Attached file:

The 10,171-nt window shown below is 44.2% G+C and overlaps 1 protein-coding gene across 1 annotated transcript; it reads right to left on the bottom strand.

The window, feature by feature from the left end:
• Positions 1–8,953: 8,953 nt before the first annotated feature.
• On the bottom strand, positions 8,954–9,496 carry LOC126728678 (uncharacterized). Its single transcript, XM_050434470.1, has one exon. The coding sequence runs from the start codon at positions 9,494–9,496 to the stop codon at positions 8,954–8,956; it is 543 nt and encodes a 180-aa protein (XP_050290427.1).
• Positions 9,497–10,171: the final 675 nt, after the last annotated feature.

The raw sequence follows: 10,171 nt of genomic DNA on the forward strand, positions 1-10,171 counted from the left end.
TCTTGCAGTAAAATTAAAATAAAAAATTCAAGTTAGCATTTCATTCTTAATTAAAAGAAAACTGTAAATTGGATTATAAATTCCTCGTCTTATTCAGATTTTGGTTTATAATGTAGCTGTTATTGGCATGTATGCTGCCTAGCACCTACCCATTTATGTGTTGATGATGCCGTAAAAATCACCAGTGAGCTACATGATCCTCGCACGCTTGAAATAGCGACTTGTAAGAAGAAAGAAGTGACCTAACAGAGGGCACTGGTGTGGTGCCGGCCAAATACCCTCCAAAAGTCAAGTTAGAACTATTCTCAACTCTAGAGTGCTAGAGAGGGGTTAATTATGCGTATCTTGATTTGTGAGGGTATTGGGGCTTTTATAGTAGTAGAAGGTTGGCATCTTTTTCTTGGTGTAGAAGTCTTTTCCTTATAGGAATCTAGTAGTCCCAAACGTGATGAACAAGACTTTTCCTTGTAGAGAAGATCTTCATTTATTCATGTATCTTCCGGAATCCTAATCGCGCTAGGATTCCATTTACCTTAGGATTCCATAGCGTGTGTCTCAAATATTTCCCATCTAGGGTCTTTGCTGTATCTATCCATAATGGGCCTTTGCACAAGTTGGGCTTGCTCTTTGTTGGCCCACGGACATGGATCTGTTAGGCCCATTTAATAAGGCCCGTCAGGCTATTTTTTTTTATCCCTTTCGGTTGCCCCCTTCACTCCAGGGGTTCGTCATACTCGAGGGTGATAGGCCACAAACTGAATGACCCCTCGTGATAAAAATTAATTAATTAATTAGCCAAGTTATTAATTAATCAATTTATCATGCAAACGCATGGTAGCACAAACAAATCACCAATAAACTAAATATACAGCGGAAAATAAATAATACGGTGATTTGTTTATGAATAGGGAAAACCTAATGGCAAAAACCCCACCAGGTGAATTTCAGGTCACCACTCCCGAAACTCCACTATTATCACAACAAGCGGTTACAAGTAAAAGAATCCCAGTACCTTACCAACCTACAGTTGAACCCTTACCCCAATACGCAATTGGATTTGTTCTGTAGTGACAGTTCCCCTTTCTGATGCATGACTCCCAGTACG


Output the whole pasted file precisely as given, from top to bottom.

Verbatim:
The 10,171-nt window shown below is 44.2% G+C and overlaps 1 protein-coding gene across 1 annotated transcript; it reads right to left on the bottom strand.

The window, feature by feature from the left end:
• Positions 1–8,953: 8,953 nt before the first annotated feature.
• On the bottom strand, positions 8,954–9,496 carry LOC126728678 (uncharacterized). Its single transcript, XM_050434470.1, has one exon. The coding sequence runs from the start codon at positions 9,494–9,496 to the stop codon at positions 8,954–8,956; it is 543 nt and encodes a 180-aa protein (XP_050290427.1).
• Positions 9,497–10,171: the final 675 nt, after the last annotated feature.

The raw sequence follows: 10,171 nt of genomic DNA on the forward strand, positions 1-10,171 counted from the left end.
TCTTGCAGTAAAATTAAAATAAAAAATTCAAGTTAGCATTTCATTCTTAATTAAAAGAAAACTGTAAATTGGATTATAAATTCCTCGTCTTATTCAGATTTTGGTTTATAATGTAGCTGTTATTGGCATGTATGCTGCCTAGCACCTACCCATTTATGTGTTGATGATGCCGTAAAAATCACCAGTGAGCTACATGATCCTCGCACGCTTGAAATAGCGACTTGTAAGAAGAAAGAAGTGACCTAACAGAGGGCACTGGTGTGGTGCCGGCCAAATACCCTCCAAAAGTCAAGTTAGAACTATTCTCAACTCTAGAGTGCTAGAGAGGGGTTAATTATGCGTATCTTGATTTGTGAGGGTATTGGGGCTTTTATAGTAGTAGAAGGTTGGCATCTTTTTCTTGGTGTAGAAGTCTTTTCCTTATAGGAATCTAGTAGTCCCAAACGTGATGAACAAGACTTTTCCTTGTAGAGAAGATCTTCATTTATTCATGTATCTTCCGGAATCCTAATCGCGCTAGGATTCCATTTACCTTAGGATTCCATAGCGTGTGTCTCAAATATTTCCCATCTAGGGTCTTTGCTGTATCTATCCATAATGGGCCTTTGCACAAGTTGGGCTTGCTCTTTGTTGGCCCACGGACATGGATCTGTTAGGCCCATTTAATAAGGCCCGTCAGGCTATTTTTTTTTATCCCTTTCGGTTGCCCCCTTCACTCCAGGGGTTCGTCATACTCGAGGGTGATAGGCCACAAACTGAATGACCCCTCGTGATAAAAATTAATTAATTAATTAGCCAAGTTATTAATTAATCAATTTATCATGCAAACGCATGGTAGCACAAACAAATCACCAATAAACTAAATATACAGCGGAAAATAAATAATACGGTGATTTGTTTATGAATAGGGAAAACCTAATGGCAAAAACCCCACCAGGTGAATTTCAGGTCACCACTCCCGAAACTCCACTATTATCACAACAAGCGGTTACAAGTAAAAGAATCCCAGTACCTTACCAACCTACAGTTGAACCCTTACCCCAATACGCAATTGGATTTGTTCTGTAGTGACAGTTCCCCTTTCTGATGCATGACTCCCAGTACG